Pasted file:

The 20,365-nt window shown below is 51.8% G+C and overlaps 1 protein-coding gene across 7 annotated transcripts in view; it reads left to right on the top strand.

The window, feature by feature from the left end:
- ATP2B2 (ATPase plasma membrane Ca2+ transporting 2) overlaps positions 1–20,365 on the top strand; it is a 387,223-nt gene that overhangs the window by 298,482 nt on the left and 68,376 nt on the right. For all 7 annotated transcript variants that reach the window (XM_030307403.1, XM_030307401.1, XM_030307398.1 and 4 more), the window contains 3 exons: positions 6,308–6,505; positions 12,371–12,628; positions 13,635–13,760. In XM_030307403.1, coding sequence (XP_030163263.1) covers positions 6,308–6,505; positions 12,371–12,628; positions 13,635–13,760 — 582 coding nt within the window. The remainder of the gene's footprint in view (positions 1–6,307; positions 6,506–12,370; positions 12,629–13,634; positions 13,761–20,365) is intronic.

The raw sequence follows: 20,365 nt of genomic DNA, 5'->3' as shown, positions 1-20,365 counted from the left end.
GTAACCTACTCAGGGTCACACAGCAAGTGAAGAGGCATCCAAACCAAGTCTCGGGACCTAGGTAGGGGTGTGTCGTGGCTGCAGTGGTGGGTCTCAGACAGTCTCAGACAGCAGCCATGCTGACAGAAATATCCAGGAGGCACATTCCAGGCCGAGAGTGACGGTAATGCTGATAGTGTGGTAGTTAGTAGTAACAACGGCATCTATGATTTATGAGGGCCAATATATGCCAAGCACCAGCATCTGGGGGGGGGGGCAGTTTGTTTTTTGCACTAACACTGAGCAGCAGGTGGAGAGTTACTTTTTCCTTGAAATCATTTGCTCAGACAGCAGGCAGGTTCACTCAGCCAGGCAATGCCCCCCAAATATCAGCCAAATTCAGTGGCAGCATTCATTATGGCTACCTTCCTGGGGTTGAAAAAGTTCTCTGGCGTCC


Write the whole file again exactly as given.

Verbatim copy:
The 20,365-nt window shown below is 51.8% G+C and overlaps 1 protein-coding gene across 7 annotated transcripts in view; it reads left to right on the top strand.

The window, feature by feature from the left end:
- ATP2B2 (ATPase plasma membrane Ca2+ transporting 2) overlaps positions 1–20,365 on the top strand; it is a 387,223-nt gene that overhangs the window by 298,482 nt on the left and 68,376 nt on the right. For all 7 annotated transcript variants that reach the window (XM_030307403.1, XM_030307401.1, XM_030307398.1 and 4 more), the window contains 3 exons: positions 6,308–6,505; positions 12,371–12,628; positions 13,635–13,760. In XM_030307403.1, coding sequence (XP_030163263.1) covers positions 6,308–6,505; positions 12,371–12,628; positions 13,635–13,760 — 582 coding nt within the window. The remainder of the gene's footprint in view (positions 1–6,307; positions 6,506–12,370; positions 12,629–13,634; positions 13,761–20,365) is intronic.

The raw sequence follows: 20,365 nt of genomic DNA, 5'->3' as shown, positions 1-20,365 counted from the left end.
GTAACCTACTCAGGGTCACACAGCAAGTGAAGAGGCATCCAAACCAAGTCTCGGGACCTAGGTAGGGGTGTGTCGTGGCTGCAGTGGTGGGTCTCAGACAGTCTCAGACAGCAGCCATGCTGACAGAAATATCCAGGAGGCACATTCCAGGCCGAGAGTGACGGTAATGCTGATAGTGTGGTAGTTAGTAGTAACAACGGCATCTATGATTTATGAGGGCCAATATATGCCAAGCACCAGCATCTGGGGGGGGGGGCAGTTTGTTTTTTGCACTAACACTGAGCAGCAGGTGGAGAGTTACTTTTTCCTTGAAATCATTTGCTCAGACAGCAGGCAGGTTCACTCAGCCAGGCAATGCCCCCCAAATATCAGCCAAATTCAGTGGCAGCATTCATTATGGCTACCTTCCTGGGGTTGAAAAAGTTCTCTGGCGTCC